Read the article 'Can you be a feminist and be pro-life?' and answer the following questions. Then share your answers in pairs, small groups or in a classroom discussion.
1. Define what feminism means to you. Then look up the definition of feminism in the dictionary. How does your definition differ?
2. Why do people associate abortion tightly with feminism?
3. Do you think a person can be pro-life personally but believe women have a right to access abortion services? Explain. Is it consistent to hold these opinions together?
4. Why does Kate Moriarty compare her experience of feeling like she didn't fit in secondary school to her being a pro-life feminist?
5. Kate suggests that narrow definitions of feminism are actually 'oppressive feminism'. What does she mean by this?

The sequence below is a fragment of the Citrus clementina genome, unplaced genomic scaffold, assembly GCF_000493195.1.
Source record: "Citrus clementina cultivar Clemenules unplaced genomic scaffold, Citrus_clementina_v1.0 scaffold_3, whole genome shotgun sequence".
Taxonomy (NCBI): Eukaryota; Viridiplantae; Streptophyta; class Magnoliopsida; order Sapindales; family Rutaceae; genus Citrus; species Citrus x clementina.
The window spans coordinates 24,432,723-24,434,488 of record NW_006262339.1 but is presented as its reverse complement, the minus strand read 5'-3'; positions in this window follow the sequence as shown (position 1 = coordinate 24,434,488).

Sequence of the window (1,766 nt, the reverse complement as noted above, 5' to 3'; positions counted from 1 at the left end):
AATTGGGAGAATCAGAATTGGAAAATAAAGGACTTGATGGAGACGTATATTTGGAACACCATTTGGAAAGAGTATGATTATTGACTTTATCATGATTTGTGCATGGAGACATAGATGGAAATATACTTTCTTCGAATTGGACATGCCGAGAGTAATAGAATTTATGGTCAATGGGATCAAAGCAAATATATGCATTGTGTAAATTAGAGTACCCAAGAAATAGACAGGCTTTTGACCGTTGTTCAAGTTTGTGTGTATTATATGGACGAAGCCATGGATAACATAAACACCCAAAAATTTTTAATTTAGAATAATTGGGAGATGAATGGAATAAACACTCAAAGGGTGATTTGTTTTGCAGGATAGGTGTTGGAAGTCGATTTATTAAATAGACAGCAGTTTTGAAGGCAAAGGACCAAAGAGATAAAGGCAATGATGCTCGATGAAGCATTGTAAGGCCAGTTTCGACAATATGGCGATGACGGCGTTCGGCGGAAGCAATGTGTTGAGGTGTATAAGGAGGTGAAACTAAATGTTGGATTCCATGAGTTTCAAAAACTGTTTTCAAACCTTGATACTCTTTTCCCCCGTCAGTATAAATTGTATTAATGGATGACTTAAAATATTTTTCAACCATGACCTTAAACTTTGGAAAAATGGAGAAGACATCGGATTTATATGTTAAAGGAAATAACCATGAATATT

6. Is there room for different types of feminists? Explain.
1. Debate: Have a classroom debate on whether feminists can also be pro-life. Break the class into two groups, each having to defend a position either that feminist can be pro-life or pro-choice or that feminist must be pro-choice. Teachers can give students time prior to the debate to research the position they are defending.
2. What is a pro-life feminist? Do you know a pro-life feminist? Ask women you know if they consider themselves a feminist and if they are pro-life. Then interview them about their experience as a pro-life feminist.
Share what you've learned with your classroom.
For younger students
Teachers can lead a classroom discussion on the many strong Catholic or Australian women who have impacted society. During the classroom discussion, students can then name other strong women they look up to.
Teachers can then have students draw a picture of a Catholic or Australian woman they admire.